St Arnaud, the town with no beer

On a random motorcycle camping perambulation around the Australian state of Victoria, we noticed the town of St Arnaud on the map. Years before, we used to drink a very nice wheat beer called St Cloud from the St Arnou Brewery, so on a whim and on the barest similarity of names we decided to make that our next stop.

A rest-stop in the Victorian Grampians

A rest-stop in the Victorian Grampians

On arrival, the town showed great promise, with sturdy gold-rush era buildings lining a prosperous-looking high street, including three large hotels. Wonder of wonders, there was even a camp site in the centre of town nestled up against the race track.

The camp site managers didn’t know of any brewery, which didn’t greatly surprise us as there was no real reason to think that St Arnaud was any relation to St Arnou, but they vaguely suggested that we might try the sports club up the hill. Sports clubs are not renowned for their real ale, so after quickly pitching camp we ignored their advice and headed for the town centre.

The town was strangely quiet, in fact we seemed to be the only living things apart from the locusts. Maybe everybody was already at the pub? We headed for the nearest one, which proved to be not only closed, but apparently closed down. Still, with the impressive Commonwealth Hotel only a few metres away, competition was presumably fierce. Arriving at the door of the Commonwealth, we found a sign saying ‘premises for lease’. We back-tracked to the third pub, but this too was closed and boarded up from the inside. We looked up and down the empty street. Where was everybody?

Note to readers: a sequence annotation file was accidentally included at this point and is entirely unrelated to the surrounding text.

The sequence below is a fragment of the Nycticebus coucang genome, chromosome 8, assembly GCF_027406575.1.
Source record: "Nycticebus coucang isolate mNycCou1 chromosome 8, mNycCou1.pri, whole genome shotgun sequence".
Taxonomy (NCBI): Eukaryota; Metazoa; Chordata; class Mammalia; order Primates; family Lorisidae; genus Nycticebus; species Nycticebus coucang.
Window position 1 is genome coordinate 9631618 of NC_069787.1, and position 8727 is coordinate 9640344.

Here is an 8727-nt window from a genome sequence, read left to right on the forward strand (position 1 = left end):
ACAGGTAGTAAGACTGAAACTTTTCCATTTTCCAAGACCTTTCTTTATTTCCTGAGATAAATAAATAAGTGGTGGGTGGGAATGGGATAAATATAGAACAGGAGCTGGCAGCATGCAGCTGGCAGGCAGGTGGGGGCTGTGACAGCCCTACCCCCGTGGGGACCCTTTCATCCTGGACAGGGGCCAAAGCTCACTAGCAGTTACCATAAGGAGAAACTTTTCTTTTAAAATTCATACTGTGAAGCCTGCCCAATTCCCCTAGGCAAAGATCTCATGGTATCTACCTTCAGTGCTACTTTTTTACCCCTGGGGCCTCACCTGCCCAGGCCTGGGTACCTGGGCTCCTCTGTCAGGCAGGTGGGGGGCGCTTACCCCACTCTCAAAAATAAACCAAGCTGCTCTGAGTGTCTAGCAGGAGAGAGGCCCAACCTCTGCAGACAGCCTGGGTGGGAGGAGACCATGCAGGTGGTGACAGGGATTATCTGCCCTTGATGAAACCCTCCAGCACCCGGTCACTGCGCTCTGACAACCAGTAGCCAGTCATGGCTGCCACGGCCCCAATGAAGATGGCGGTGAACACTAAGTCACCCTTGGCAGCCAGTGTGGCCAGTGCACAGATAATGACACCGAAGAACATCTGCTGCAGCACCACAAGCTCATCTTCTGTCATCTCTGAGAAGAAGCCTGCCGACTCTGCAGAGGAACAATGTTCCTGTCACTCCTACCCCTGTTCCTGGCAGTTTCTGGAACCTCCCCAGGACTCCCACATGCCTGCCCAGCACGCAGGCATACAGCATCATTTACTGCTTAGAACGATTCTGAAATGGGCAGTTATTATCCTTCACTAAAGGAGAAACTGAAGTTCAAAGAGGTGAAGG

St Arnaud

St Arnaud

We ambled back to the camp site, and recalled the sports bar ‘up the hill’. The indicated trail took us to a harness-racing track, nicely maintained with a central cricket oval, but devoid of life apart from a couple of kids in the distance playing in the nets. On the other side of the track was a building that looked very much like a bar, but it was still as a grave. Nevertheless, we thought that we could see the edge of a parked car sticking out from behind it, so we began to make our way around the race course. The air was full of locusts, and snakes slithered into the undergrowth from the rotting advertising panels underfoot.

We made it round unscathed, and were heartened to find an open door with a registration book for out-of-state visitors, a sight familiar in any of the innumerable gambling-funded drinking clubs across the continent. Signing ourselves in, we made our way past the usual sad array of motionless relicts that are always to be found slumped in front of the slot machines, and found the bar. It was, predictably, empty, and did not serve any ale. There was however a barman and a wine list, so we ordered a bottle and sat by the window. We felt that the sun had already well and truly set on St Arnou, but we sat and watched it go down once again.

Since we were the only customers, we got a fair bit of attention from the barman. Can I get you some food? Some more wine? Some more water? A toasted sandwich? However, he didn’t know anything about a town brewery.

When, suitably sozzled, we finally left to stroll back to the camp site, the barman rather bizarrely warned us not to cross the oval or we’d get “attacked by kangaroos”, and could he call us a taxi? When we reminded him that we were naturalised Australians and that killer kangaroos were quite low on our worry list, he meekly led us to the steps down to the oval and bade us good night.

(For the record, the real St Arnou is 1000 km away in the Hunter Valley)

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